SONG OF THE SHATTERING VESSELS
Either the world is coming together
or else the world is falling apart—
here—now—along these letters,
against the walls of every heart.
Today, tomorrow, within its weather,
the end or beginning’s about to start—
the world impossibly coming together
or very possibly falling apart.
Now the lovers’ mouths are open—
maybe the miracle’s about to start:
the world within us coming together
because all around us it’s falling apart.
Even as they speak, he wonders,
even as the fear departs:
Is that the world coming together?
Can they keep it from falling apart?
The image, gradually, is growing sharper;
now the sound is like a dart:
It seemed their world was coming together,
but in fact it was falling apart.
That’s the nightmare, that’s the terror,
that’s the Isaac of this art—
which sees that the world might come together
if only we’re willing to take it apart.
The dream, the lure, isn’t an answer
that might be plotted along some chart—
as we know the world that’s coming together
within our knowing’s falling apart.
—from The Invention of Influence
THE POETRY OF KABBALAH
The stakes couldn’t be higher: extraction of light from the container of sound; ascent to the Throne of God and direct vision of His Glory; the eradication of coarseness and the forces of darkness; a path to redemption, sometimes through sin; the achievement of erotic union on high—which is to say, the sacred marriage of feminine and masculine aspects within the Deity. “Great is the power of the poem recited for the sake of heaven,” writes one late-seventeenth-century North African poet. “It unites all the [spiritual] qualities like a sacrificial offering, aligns the [heavenly] channels, and gives rise to effulgence in all worlds—above and below.”
In this Kabbalistic context, poems not only depict a mystical process, they produce it . . . In other words, the hymns of the Jewish mystical tradition demonstrate how song—almost magically, and at times with actual magic—can conduct and preserve transformative knowledge, even for those who don’t quite know what they know. Moreover, they show how a vision of the manifold linkage of all things and all degrees of thought and feeling might be registered in the cadence and weave of a line of verse, a series of wedded sounds in the air.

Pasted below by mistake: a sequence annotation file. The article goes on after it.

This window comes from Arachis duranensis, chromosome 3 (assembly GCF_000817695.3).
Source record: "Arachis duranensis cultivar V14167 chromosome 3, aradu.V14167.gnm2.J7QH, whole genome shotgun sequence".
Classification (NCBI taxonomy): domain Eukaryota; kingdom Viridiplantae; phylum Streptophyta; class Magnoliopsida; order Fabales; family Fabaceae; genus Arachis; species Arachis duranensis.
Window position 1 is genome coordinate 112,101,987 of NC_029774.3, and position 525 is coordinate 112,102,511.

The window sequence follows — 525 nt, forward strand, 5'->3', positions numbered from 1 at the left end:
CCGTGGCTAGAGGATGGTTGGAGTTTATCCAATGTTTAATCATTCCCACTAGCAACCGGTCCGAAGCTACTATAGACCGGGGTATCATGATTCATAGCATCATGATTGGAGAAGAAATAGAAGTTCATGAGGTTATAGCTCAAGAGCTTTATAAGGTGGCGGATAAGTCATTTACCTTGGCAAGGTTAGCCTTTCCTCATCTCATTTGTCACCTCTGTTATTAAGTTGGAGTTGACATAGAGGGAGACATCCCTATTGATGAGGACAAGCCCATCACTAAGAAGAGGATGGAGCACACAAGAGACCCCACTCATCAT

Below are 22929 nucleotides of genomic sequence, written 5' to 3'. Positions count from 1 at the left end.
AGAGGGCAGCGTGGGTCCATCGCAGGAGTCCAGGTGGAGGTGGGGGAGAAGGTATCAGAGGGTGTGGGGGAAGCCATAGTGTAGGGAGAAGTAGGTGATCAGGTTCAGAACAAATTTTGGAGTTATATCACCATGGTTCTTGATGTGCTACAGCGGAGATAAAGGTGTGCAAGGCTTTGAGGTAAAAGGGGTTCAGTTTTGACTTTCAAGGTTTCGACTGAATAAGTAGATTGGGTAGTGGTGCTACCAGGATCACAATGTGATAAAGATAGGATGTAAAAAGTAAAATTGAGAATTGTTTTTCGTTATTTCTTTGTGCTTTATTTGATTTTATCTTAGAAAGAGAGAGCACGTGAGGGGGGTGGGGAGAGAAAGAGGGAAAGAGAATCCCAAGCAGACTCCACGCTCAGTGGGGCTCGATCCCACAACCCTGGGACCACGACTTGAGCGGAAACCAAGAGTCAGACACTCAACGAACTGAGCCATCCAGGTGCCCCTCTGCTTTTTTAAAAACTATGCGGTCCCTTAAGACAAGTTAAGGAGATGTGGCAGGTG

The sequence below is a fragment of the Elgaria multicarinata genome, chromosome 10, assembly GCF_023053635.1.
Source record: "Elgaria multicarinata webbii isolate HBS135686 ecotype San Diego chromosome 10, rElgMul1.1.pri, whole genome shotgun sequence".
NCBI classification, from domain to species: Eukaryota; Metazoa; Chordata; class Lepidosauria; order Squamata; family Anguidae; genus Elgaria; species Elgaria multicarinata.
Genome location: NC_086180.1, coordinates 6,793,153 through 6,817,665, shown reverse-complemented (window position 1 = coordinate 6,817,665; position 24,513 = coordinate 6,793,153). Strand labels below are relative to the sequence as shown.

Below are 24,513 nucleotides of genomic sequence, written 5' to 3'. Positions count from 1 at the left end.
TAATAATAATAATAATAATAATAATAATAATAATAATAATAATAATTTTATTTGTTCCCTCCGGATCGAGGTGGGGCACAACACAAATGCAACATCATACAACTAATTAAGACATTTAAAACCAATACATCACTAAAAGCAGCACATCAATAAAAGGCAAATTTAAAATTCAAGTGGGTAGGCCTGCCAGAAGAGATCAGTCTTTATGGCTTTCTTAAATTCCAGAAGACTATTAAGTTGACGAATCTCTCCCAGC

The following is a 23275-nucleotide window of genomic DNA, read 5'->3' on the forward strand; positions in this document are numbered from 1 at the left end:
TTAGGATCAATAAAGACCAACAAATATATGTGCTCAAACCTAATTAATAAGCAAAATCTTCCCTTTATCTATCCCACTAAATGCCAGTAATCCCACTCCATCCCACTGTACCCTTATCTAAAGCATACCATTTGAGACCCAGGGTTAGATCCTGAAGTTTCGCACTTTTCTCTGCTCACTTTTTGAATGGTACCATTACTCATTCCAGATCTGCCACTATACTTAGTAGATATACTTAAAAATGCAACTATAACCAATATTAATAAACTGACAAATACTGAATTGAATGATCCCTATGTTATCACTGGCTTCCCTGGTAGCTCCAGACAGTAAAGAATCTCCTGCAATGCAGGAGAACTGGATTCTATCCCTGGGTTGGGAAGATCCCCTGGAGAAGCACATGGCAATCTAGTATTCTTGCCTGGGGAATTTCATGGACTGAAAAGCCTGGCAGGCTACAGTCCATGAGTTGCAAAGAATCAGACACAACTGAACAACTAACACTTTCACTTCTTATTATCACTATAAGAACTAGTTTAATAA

—from the Introduction
TO RISE ON HIGH
To rise on high
and descend below,
to ride the chariot’s wheels
and explore in the world,
to wander on earth
and contemplate splendor,
to bask in the blessing
of the Crown
and sound Glory,
to utter praises
and link letters,
to utter names
and behold what is
above and below,
to know the meaning
of the living
and see the vision
of the dead.
To ford rivers of fire
and know lightning.
—from The Poetry of Kabbalah
Instead of scalding
your pots and plates,
take steel wool
to your hearts:
You read the Haggadah
like swine, which
if put before a table
would forage about in the bowl
for parsley and dumplings.
is stronger than you are.
Go outside and see:
the slaves are rising up,
a brave soul
is burying its oppressor
beneath the sand.
Here is your cruel,
dispatching his troops
with their chariots of war,
and here is the Sea of Freedom,
which swallows them.
—Aharon Shabtai, from War & Love, Love & War
THE MULTIPLE TROUBLES OF MAN
The multiple troubles of man,
my brother, like slander and pain,
amaze you? Consider the heart
which holds them all
in strangeness, and doesn’t break.
—Shmuel HaNagid (11th c., Granada), from The Dream of the Poem